Shouldn’t natural selection favor animals that forgo draining displays and genetic roulette and simply clone themselves?One animal, however, has done just fine without any sex at all. Bdelloid rotifers can be found in most freshwater ponds, measure a few tenths of a millimeter long, contain only about 1,000 cells, and have been chaste for roughly 80 million years. The nearly 400 described species of bdelloids prove that the group is respectably diverse, yet no one has ever seen a male. Bdelloids lay unfertilized eggs that grow to be fully fertile daughters. What’s the secret?

Harvard University biology professor Matthew Meselson and his lab have spent the past several years investigating bdelloids’ molecular genetics. By exposing bdelloids to extremely high levels of ionizing radiation (a treatment that causes hundreds of physical breaks in DNA strands), one of Meselson’s former graduate students, Eugene Gladyshev, showed that bdelloids can completely rebuild their genomes—an unprecedented feat among animals.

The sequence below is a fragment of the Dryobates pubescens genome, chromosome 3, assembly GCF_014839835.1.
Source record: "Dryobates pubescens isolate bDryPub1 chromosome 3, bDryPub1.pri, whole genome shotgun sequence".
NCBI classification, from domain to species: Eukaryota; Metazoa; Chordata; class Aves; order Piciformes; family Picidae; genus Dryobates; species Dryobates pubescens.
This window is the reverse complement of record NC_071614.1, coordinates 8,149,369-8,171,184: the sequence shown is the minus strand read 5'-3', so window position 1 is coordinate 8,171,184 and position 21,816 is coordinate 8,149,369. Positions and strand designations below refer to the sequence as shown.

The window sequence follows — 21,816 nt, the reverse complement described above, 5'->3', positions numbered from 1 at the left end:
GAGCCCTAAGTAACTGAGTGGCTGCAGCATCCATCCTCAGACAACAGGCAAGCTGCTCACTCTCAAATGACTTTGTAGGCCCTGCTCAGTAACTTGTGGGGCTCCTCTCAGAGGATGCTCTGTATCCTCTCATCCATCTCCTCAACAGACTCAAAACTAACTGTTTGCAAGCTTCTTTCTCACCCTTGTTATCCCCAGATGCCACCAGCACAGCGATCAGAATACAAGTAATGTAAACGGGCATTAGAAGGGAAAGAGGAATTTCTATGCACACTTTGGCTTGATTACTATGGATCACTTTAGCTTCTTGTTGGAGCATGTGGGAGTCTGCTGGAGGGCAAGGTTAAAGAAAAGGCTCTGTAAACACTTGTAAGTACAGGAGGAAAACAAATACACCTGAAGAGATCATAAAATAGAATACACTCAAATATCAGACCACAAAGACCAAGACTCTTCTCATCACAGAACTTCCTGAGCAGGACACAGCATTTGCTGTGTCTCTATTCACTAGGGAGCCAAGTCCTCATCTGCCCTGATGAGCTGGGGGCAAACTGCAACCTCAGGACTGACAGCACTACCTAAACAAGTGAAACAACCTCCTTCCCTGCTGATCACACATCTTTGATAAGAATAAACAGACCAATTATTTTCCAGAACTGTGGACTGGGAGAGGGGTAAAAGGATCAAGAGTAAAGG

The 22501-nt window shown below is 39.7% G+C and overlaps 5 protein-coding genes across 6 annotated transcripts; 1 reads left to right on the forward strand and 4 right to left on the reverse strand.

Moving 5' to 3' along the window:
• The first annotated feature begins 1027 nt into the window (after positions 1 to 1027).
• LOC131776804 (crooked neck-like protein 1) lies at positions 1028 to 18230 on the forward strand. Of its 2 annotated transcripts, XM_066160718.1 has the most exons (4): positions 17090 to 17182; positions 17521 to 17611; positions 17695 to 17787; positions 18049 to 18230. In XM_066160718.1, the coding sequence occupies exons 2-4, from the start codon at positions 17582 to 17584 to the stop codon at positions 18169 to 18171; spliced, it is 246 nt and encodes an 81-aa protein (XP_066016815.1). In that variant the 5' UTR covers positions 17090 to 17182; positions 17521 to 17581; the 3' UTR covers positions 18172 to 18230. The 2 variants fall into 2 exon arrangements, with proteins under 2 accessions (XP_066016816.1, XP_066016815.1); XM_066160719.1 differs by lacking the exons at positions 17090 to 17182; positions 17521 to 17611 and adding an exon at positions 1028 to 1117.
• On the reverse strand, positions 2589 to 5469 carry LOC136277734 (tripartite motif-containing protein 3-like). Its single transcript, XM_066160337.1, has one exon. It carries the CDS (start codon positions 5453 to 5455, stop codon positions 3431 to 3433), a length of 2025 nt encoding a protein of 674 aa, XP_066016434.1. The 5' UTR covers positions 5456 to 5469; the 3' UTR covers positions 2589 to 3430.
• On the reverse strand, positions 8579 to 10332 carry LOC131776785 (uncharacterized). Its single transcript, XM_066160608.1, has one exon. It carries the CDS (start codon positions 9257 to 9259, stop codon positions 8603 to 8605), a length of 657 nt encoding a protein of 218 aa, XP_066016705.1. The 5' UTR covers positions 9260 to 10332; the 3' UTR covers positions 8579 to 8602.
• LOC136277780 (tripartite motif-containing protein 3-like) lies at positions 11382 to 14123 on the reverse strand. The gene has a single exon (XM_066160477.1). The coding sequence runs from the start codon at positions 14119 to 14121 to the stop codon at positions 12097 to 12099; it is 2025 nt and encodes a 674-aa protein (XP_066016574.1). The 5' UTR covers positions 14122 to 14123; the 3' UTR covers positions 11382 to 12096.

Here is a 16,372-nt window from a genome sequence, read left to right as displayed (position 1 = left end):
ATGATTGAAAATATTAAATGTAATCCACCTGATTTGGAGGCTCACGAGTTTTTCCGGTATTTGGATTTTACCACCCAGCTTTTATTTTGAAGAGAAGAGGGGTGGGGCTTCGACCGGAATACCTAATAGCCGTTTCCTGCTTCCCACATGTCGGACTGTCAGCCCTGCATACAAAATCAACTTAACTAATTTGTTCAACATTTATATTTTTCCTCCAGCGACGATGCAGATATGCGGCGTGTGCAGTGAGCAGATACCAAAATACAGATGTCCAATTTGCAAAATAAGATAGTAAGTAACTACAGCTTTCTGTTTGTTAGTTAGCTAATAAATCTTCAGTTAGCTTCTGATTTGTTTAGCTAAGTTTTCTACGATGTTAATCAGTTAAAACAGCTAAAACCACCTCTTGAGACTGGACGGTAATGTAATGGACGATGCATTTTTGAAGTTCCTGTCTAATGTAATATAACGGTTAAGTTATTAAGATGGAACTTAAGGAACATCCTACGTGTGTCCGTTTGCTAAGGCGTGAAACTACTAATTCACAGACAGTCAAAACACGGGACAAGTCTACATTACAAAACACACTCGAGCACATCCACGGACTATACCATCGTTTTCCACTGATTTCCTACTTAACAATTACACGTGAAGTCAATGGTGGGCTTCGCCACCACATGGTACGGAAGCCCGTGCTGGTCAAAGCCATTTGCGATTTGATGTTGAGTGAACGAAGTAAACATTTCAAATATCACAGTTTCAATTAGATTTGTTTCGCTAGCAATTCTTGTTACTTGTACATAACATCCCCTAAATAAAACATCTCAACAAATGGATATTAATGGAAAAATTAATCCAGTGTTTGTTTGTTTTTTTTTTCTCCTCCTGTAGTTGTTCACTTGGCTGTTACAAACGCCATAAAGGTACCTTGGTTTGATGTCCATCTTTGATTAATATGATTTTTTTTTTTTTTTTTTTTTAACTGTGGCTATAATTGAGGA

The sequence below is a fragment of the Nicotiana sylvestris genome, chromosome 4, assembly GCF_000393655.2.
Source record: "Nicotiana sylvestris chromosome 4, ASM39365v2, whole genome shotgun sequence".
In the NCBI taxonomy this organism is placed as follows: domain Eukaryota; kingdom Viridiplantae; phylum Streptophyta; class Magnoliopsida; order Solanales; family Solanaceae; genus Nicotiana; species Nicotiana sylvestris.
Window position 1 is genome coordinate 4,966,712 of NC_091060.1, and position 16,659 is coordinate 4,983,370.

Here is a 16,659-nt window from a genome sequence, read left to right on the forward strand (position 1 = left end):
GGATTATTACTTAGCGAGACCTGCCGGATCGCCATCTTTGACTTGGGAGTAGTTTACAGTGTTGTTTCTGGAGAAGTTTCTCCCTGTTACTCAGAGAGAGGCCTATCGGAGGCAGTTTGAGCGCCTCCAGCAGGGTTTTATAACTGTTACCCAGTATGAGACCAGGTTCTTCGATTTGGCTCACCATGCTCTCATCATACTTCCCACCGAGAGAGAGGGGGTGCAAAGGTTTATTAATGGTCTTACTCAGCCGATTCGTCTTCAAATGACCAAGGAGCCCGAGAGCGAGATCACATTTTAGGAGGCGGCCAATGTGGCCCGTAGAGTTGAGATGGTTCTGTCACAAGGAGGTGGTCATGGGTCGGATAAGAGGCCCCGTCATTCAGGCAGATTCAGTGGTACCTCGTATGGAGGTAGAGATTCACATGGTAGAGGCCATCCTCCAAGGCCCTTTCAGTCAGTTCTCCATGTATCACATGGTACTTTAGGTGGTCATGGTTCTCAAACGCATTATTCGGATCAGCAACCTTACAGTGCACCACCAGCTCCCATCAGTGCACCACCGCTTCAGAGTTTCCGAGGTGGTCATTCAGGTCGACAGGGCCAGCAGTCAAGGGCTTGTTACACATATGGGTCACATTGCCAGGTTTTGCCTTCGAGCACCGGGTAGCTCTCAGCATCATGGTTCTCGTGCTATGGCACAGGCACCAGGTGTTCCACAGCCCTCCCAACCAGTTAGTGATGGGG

Recently, Meselson and Gladyshev made an even more amazing discovery: Bdelloids have foreign DNA from bacteria and fungi in their chromosomes, which is a great way to maintain genetic diversity. As for the rest of us, we’re stuck with sex.

This article originally appeared in the May 2011 issue of Popular Science magazine.


Orang dewasa promosikan Diaper di Jepun (1 Gambar)

on Friday, July 12, 2013

Orang dewasa promosikan Diaper di Jepun (1 Gambar)